Blue Verditer Pigment

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Processing time
Usually ships the next business day.
Pigment type
Inorganic, Historical, Synthetic

Blue Verditer is the name given to artificial basic copper carbonate with approximately the same chemical composition as azurite. Refiner's dark blue verditer was used in watercolors and distemper during the 17th and 18th centuries. Our Refiner's dark blue verditer is made according to an English recipe of the 18th century.

Pigment Names
Common Names: English: blue verditer
French: verditer bleu
German: blau verditer
Italian: blu verditer
Spanish: azul verditer
Synonyms: English: bice; blue ashes, cendres blue, Sanders blue; mountain blue, copper blue, lime blue
French: cendres bleu; bleu de montagne; bleu d'Allemagne
German: Verditer; Aschblau; Bergblau; Kalkblau
Italian: ceneri blu di pasta, azzurro della cenere; azzurro della magna
Portuguese: azul da cinza; azul da montanha
Spanish: azul de la ceniza; azul de la montaña
Latin: lapis armenius; azurium citramarinum
Common Name Primary Mineral Source
Blue Verditer Azurite England
Pigment Information
Color: Blue
Pigment Classification: Synthetic Inorganic
Colour Index: Pigment Blue 30 (PB30)
Chemical Name: Basic Copper Carbonate
Chemical Formula: 2CuCO3•Cu(OH)2
CAS No.: 1319-45-5
Series No.: 7
ASTM Lightfastness
Acrylic: Not Listed
Oil: Not Listed
Watercolor: Not Listed
Physical Properties
Particle Size (mean): 5 microns
Density: 3.70 g/cm3
Hardness: 3.50–4.00
Refractive Index: α=1.73, β=1.758, γ=1.838
Oil Absorption: 23 grams oil / 100 grams pigment
Health and Safety Copper carbonate is classified as hazardous under OSHA regulations (29CFR 1910.1200) (Hazcom 2012): Acute toxicity—Oral—Category 4
Skin irritant—Category 2
Eye irritation—Category 2A

Based on this information we present the following health warning:
WARNING! Contains Copper Carbonate. Harmful if swallowed. Causes skin irritation. Causes serious eye irritation. Avoid ingestion, excessive skin contact, and inhalation of dusts. Conforms to ASTM D-4236.

For a detailed explanation of the terms in the table above, please visit .

Origin and History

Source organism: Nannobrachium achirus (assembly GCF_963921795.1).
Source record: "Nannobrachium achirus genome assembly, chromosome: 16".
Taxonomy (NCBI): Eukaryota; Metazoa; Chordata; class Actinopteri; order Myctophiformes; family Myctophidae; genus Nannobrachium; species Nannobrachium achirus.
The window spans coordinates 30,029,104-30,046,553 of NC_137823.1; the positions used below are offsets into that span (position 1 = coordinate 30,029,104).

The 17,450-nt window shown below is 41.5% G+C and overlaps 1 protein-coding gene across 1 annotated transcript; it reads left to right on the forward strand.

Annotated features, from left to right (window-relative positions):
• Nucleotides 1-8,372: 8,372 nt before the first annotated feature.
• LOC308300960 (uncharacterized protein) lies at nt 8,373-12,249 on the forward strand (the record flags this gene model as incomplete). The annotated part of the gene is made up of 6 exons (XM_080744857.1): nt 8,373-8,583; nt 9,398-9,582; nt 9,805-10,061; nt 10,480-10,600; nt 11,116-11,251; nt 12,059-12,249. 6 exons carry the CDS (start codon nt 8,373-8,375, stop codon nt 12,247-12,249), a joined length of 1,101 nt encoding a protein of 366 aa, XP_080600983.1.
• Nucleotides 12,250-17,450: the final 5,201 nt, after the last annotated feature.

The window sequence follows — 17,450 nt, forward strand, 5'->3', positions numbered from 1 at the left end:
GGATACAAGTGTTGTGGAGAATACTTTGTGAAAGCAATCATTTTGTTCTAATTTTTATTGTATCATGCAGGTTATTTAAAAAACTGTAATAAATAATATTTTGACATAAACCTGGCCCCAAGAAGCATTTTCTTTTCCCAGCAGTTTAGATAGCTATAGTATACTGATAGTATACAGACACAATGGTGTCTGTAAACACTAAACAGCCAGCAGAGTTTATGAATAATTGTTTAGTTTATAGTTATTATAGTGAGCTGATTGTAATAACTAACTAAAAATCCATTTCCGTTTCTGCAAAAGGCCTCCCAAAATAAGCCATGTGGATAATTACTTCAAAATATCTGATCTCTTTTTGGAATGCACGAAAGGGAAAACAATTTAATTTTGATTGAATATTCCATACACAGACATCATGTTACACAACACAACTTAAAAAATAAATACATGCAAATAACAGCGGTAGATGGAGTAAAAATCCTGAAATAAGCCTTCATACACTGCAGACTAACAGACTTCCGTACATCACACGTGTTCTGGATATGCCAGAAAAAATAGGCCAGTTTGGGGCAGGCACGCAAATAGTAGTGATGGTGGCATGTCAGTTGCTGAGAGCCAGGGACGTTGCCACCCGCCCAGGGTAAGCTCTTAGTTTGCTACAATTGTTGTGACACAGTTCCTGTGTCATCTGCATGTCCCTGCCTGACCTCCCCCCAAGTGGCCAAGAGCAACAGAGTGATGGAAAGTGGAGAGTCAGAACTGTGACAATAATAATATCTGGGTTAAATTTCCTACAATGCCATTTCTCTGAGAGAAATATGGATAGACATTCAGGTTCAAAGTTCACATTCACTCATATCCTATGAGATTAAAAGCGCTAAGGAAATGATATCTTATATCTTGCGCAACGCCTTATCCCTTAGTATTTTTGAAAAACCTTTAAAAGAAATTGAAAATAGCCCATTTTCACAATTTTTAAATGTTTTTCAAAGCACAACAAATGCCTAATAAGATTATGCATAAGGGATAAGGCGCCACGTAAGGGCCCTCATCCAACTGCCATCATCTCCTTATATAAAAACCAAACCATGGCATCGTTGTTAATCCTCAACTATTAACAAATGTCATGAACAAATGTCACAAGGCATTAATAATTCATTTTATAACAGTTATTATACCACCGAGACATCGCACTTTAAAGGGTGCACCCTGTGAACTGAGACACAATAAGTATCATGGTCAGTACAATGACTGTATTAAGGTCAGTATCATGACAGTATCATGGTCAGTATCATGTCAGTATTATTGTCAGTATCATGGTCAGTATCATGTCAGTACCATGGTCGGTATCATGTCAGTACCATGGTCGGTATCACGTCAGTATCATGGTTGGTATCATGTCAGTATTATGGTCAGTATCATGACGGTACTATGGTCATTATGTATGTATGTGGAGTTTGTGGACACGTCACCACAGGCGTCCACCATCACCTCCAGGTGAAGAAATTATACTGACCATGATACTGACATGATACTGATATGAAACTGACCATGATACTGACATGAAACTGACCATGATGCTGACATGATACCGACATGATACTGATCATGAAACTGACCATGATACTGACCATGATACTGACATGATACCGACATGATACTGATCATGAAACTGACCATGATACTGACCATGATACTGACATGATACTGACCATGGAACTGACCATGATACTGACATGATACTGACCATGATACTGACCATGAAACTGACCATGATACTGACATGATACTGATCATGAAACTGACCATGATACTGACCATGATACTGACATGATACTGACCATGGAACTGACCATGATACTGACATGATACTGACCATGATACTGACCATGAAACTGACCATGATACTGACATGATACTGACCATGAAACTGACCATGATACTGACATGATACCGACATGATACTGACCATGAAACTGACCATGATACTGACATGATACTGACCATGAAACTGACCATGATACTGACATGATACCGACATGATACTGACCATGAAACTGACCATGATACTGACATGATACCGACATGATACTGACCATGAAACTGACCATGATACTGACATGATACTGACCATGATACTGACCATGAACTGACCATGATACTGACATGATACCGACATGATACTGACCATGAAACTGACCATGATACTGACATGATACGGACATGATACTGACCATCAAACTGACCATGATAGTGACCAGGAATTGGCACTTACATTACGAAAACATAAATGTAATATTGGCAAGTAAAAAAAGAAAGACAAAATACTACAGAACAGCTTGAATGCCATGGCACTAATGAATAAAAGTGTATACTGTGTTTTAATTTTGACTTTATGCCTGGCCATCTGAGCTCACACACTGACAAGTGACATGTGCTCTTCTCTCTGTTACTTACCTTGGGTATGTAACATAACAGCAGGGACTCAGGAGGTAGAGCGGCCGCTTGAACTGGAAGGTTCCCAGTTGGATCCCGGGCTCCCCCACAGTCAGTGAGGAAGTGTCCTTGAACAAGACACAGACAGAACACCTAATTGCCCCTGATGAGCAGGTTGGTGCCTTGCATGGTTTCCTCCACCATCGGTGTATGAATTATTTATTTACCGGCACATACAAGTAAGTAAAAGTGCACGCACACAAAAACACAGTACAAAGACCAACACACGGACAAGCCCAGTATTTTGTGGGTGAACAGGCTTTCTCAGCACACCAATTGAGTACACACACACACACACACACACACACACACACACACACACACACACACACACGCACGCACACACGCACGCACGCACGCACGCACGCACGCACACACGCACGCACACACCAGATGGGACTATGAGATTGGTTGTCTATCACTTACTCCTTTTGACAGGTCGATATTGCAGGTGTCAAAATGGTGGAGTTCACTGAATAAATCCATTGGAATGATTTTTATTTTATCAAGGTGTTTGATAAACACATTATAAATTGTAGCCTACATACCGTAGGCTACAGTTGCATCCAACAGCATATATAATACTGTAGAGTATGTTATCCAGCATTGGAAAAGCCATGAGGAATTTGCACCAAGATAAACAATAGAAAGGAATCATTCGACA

Blue verditer is the name given to artificial basic copper carbonate with approximately the same chemical composition as azurite. It is believed that blue verditer was a byproduct of silver refining. Numerous early recipes for its preparation are known; the best types appear to have been prepared at relatively low temperatures with a copper salt. "Refiner’s verditer" was considered the best type of copper carbonate and was widely used as house paint during the 17th and 18th centuries with continuing use up to the 19th century.


Our Refiner's dark blue verditer is made according to an English recipe of the 18th century that requires relatively low temperatures for its manufacture. This deep blue, slightly more greenish than natural azurite, lends itself well to consistent applications of color. Microscopically, blue verditer appears as tiny, rounded, fibrous aggregates, even in size and blue by transmitted light. It is similar in color to finely ground azurite.

Permanence and Compatibility

Blue verditer is stable in lime and is well suited for tempera and watercolor, but is liable to darken or become greenish in oil. However, it can be used with some success if it is mixed with lead white ground in oil. The white pigment lightens the blue and keeps it from appearing too dark. Painted swatches of our Refiner's dark blue verditer ground in oil show little change in color after five years.

Oil Absorption and Grinding

Verditer absorbs a medium amount of oil (23 g oil per 100 g of pigment).


Blue verditer contains copper, which can be toxic if inhaled or ingested. Care should be used in handling the dry powder pigment to avoid inhaling the dust.


Shipping from
This product is shipped from our supplier's warehouse in Willits, CA, United States
Our guarantee
This product is brand new and includes the manufacturer's warranty, so you can buy with confidence.
A 25% handling charge is levied against all authorized returns except those due to our error. Unauthorized returns are subject to a 40% handling charge. Damages & defects must be reported to us within 14 days.
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